12. Thermal analysis in the near field for geological disposal of high-level radioactive waste. Establishment of the disposal tunnel spacing and waste package pitch on the 2nd progress report for the geological disposal of HLW in Japan

    International Nuclear Information System (INIS)

    Taniguchi, Wataru; Iwasa, Kengo

    1999-11-01

    For the underground facility of the geological disposal of high-level radioactive waste (HLW), the space is needed to set the engineered barrier, and the set engineered barrier and rock-mass of near field are needed to satisfy some conditions or constraints for their performance. One of the conditions above mentioned is thermal condition arising from heat outputs of vitrified waste and initial temperature at the disposal depth. Hence, it is needed that the temperature of the engineered barrier and rock mass is less degree than the constraint temperature of each other. Therefore, the design of engineered barrier and underground facility is conducted so that the temperature of the engineered barrier and rock mass is less degree than the constraint temperature of each other. One of these design is establishment of the disposal tunnel spacing and waste package pitch. In this report, thermal analysis is conducted to establish the disposal tunnel spacing and waste package pitch to satisfy the constraint temperature in the near field. Also, other conditions or constraints for establishment of the disposal tunnel spacing and waste package pitch are investigated. Then, design of the disposal tunnel spacing and waste package pitch, considering these conditions or constraints, is conducted. For the near field configuration using the results of the design above mentioned, the temperature with time dependency is studied by analysis, and then the temperature variation due to the gaps, that will occur within the engineered barrier and between the engineered barrier and rock mass in setting engineered barrier in the disposal tunnel or pit, is studied. At last, the disposal depth variation is studied to satisfy the temperature constraint in the near field. (author)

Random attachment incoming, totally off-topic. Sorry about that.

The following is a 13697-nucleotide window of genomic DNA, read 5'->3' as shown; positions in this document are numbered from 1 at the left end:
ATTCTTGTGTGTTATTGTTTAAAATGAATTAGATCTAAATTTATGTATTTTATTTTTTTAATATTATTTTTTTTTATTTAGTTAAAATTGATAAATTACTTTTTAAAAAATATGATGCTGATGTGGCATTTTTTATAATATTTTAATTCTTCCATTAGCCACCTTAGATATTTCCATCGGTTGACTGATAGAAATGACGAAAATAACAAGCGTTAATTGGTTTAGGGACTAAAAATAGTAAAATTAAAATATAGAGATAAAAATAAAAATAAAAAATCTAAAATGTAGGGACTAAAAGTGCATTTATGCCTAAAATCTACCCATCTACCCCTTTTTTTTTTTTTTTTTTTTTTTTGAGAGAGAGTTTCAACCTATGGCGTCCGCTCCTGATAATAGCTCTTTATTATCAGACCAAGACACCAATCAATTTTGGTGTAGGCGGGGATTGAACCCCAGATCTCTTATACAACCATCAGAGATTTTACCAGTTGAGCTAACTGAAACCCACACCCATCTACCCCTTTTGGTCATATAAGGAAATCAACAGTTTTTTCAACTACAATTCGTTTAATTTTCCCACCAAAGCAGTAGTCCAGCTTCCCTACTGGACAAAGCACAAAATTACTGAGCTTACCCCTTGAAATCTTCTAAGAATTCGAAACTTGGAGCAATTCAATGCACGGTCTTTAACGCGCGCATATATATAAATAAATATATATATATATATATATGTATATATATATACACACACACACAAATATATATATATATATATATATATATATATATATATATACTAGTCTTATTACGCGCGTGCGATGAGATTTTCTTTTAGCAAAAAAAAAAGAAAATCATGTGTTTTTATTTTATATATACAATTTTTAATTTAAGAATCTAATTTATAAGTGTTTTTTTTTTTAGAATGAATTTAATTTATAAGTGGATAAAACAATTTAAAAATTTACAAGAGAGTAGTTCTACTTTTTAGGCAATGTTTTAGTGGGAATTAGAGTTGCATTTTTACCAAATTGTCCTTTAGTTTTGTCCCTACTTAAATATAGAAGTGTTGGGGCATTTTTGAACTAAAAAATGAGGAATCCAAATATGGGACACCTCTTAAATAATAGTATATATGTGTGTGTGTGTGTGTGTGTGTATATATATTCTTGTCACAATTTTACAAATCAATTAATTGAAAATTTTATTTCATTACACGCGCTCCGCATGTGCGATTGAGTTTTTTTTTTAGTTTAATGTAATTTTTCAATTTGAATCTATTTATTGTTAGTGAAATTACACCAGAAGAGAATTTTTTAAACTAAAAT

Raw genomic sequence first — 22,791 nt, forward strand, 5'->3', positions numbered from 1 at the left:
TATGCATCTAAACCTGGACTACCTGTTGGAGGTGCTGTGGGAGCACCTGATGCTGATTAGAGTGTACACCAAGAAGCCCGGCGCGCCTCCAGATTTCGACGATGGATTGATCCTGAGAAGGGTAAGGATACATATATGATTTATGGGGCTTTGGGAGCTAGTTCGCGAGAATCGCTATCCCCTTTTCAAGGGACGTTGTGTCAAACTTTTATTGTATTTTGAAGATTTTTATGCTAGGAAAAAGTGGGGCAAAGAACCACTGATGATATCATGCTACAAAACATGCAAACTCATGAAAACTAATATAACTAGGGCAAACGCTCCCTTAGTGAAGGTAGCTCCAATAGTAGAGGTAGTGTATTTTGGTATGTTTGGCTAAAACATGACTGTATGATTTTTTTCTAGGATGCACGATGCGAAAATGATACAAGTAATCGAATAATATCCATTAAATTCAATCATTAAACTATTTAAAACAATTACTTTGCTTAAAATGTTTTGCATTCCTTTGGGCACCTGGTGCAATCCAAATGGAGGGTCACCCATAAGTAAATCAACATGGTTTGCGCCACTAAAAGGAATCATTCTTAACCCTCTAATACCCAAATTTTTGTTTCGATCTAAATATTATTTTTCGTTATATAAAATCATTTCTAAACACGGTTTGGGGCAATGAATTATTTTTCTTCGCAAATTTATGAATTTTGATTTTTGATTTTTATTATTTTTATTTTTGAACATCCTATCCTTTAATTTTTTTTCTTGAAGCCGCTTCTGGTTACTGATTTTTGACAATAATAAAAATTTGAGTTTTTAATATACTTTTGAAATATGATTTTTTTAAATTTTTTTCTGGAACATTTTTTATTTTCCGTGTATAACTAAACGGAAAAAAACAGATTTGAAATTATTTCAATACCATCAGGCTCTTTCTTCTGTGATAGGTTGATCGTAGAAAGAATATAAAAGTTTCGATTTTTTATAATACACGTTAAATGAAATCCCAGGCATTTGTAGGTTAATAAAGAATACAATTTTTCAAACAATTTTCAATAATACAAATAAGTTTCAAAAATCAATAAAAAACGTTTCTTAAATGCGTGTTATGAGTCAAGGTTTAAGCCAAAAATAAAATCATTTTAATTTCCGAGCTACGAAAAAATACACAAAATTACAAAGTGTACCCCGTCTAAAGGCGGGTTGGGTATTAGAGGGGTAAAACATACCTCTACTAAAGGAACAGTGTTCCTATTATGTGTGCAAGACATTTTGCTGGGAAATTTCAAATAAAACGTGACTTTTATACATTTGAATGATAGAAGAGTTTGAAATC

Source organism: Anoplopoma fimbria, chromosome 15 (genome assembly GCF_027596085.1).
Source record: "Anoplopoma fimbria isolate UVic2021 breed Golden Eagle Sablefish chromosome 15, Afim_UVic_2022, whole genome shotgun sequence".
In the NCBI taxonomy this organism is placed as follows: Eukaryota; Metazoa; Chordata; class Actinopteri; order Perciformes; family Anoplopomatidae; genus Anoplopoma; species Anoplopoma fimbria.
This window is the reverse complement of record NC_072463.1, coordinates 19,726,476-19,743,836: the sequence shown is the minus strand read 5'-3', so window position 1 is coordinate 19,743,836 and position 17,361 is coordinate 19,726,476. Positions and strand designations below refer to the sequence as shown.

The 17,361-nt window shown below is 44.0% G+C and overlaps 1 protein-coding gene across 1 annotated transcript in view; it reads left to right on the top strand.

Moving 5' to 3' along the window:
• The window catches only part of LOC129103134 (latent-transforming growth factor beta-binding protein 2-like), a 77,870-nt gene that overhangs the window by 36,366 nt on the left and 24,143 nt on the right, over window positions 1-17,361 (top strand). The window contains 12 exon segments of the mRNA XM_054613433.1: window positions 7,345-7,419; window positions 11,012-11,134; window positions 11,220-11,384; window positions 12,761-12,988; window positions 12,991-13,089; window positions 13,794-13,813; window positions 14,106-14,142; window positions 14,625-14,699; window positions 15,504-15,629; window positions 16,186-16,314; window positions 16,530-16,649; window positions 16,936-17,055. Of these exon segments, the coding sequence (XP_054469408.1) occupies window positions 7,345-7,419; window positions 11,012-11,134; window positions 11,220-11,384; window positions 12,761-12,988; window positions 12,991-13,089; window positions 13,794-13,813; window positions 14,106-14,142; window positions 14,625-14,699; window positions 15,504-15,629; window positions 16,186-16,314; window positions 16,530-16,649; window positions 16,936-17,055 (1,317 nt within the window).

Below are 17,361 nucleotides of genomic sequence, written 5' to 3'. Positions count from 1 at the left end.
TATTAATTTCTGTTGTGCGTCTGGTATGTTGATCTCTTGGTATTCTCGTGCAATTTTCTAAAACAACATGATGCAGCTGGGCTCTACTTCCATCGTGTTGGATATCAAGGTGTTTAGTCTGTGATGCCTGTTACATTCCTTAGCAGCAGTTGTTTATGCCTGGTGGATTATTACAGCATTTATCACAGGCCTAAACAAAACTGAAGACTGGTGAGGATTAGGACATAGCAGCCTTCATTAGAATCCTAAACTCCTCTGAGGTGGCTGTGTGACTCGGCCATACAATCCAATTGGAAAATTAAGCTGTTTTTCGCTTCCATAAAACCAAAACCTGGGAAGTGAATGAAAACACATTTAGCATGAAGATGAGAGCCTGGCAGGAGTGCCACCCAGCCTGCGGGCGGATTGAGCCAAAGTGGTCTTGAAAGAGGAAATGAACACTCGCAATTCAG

13. Towards transparent, proportionate and deliverable regulation for geological disposal

    International Nuclear Information System (INIS)

    2010-01-01

    As part of its activities, the Regulators' Forum of the NEA Radioactive Waste Management Committee has been examining the regulatory criteria for the long-term performance of geological disposal. In this context, it organised a workshop entitled 'Towards Transparent, Proportionate and Deliverable Regulation for Geological Disposal', which served to verify current status and needs. Participants included regulators, implementers, policy makers, R and D specialists and academics. Themes addressed included duties to future generations, timescales for regulation, stepwise decision making, roles of optimisation and best available techniques (BAT), multiple lines of reasoning, safety and performance indicators, recognition of uncertainties and the importance of stakeholder interactions. The workshop highlighted the significant amount of work accomplished over the past decade, but also identified important differences between national regulations even if these are not in contradiction with international guidance. Also highlighted was the importance of R and D carried out on behalf of the regulator. In addition to the contributed papers, these proceedings trace the numerous discussions that formed an integral part of the workshop. They constitute an important and unique documentary basis for researchers and radioactive waste management specialists

  14. CIGeO geological disposal for high-level radioactive waste in France

    International Nuclear Information System (INIS)

    Ouzounian, Gerald; Bolia, Jelana

    2014-01-01

    Andra is the sole French organization responsible for the radioactive waste management in the country. Its work relies extensively on the legal basis provided by several major laws (Waste Act of 1991 and the Planning Act of 2006), which shaped the main principles of the waste management strategy and determined the corresponding implementation tools. Andra's industrial activities are essentially based around three of its national disposal facilities. Two of these operational facilities, by their design and comprehensive monitoring system, are considered worldwide as solid and proven reference solutions for the concerned types of radioactive waste. Andra is also charged with designing a future deep geological repository for intermediate-level long-lived and high-level waste and researching potential management and disposal solutions for the graphite and radium-bearing waste. The purpose of this article is to update the information to the readers about the Cigeo geological disposal project for high-level radioactive waste in France (authors)